Your comments are important. The Small Business and Agriculture Regulatory Enforcement Ombudsman and 10 Regional Fairness Boards were established to receive comments from small businesses about Federal agency enforcement actions. The Ombudsman will annually evaluate the enforcement activities and rate each agency's responsiveness to small business. If you wish to comment on the enforcement actions of MMS, call toll-free (888) 734-3247. You may comment to the Small Business Administration without fear of retaliation. Disciplinary action for retaliation by an MMS employee may include suspension or termination from employment with the Department of the Interior.
Small Business Regulatory Enforcement Fairness Act (SBREFA)
This rule is not a major rule under 5 U.S.C. 804(2), the SBREFA. This rule:
a. Does not have an annual effect on the economy of $100 million or more. The proposed rule closes a possible loophole, the use of which may never be attempted. Even if a situation were to arise where this provision applies, the amount of royalties involved is a small fraction of $100 million.
b. Will not cause a major increase in costs or prices for consumers, individual industries, Federal, State, or local government agencies, or geographic regions. Oil prices are not based on the production from any one region, but are based on worldwide production and demand at any point in time. While gas prices are more localized, they correlate to oil prices. The rule does not change any existing leasing policies, so it should not cause prices to increase.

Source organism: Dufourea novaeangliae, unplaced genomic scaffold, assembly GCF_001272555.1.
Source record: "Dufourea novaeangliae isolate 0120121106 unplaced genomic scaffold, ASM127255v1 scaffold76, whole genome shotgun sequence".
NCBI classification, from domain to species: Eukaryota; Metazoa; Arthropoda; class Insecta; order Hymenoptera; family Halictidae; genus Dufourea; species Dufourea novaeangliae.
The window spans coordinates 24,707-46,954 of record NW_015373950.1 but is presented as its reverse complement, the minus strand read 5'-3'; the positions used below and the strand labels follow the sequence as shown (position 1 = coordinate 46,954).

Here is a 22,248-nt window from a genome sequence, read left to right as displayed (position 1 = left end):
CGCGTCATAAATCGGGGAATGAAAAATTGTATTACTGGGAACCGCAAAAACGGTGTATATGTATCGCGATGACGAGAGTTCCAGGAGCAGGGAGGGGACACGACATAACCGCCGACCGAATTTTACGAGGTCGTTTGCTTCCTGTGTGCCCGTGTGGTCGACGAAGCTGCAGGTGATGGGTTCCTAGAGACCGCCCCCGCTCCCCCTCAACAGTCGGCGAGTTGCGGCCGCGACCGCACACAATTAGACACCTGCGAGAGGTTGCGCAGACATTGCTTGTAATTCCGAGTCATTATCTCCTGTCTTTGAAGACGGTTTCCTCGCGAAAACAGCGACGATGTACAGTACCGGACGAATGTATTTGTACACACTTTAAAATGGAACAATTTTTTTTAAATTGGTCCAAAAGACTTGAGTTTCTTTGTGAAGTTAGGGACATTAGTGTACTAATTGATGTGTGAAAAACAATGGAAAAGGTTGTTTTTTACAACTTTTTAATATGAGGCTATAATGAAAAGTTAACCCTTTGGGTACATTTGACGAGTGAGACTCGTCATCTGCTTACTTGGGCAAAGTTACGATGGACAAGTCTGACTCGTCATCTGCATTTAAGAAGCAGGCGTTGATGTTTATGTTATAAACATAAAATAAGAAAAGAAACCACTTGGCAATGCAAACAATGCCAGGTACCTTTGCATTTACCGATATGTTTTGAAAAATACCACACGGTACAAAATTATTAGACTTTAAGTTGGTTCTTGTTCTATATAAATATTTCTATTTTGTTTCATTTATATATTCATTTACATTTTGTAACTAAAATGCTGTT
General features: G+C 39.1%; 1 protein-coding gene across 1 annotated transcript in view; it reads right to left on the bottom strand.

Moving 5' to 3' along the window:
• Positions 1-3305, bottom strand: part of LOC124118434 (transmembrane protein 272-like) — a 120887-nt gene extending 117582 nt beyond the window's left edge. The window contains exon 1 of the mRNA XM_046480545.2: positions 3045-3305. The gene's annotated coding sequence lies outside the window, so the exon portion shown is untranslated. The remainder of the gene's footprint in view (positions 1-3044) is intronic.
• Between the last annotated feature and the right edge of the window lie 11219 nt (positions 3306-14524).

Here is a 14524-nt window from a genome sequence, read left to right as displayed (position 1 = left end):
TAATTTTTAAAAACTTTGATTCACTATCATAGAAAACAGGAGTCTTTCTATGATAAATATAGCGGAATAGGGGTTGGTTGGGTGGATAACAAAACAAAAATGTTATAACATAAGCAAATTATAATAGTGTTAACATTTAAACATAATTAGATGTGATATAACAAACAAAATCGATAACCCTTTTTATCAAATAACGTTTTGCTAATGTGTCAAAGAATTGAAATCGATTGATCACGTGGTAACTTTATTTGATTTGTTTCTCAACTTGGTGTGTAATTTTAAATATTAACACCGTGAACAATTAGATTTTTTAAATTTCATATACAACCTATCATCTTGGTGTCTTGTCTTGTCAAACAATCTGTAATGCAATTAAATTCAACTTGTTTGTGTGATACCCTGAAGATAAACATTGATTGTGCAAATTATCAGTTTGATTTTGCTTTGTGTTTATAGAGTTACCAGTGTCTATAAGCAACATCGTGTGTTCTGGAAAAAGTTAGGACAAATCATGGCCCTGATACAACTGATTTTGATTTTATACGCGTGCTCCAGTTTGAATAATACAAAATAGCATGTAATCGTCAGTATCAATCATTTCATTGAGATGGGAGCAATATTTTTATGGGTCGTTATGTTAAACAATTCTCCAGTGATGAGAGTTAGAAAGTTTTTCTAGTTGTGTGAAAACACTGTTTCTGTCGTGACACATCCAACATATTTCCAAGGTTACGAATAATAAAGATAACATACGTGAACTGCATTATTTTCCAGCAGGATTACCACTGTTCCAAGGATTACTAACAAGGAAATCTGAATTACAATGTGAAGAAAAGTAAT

c. Does not have significant adverse effects on competition, employment, investment, innovation, or the ability of United States-based enterprises to compete with foreign-based enterprises. Leasing on the United States OCS is limited to residents of the United States or companies incorporated in the United States. This rule does not change that requirement, so it does not change the ability of United States firms to compete in any way.
Paperwork Reduction Act (PRA)
The revisions do not contain any information collection requirements subject to the PRA. We will not submit a form OMB 83-I to OMB for review and approval under section 3507(d) of the PRA.
Federalism (Executive Order 13132)
According to Executive Order 13132, this rule does not have Federalism implications. This rule does not substantially and directly affect the relationship between the Federal and State Governments. This rule may affect the collection of royalty revenues from lessees in the deepwater Gulf of Mexico, all of which is outside State jurisdiction. States have no role in this activity with or without this rule. This rule does not impose costs on States or localities. States and local governments play no part in the administration of the deepwater royalty relief programs.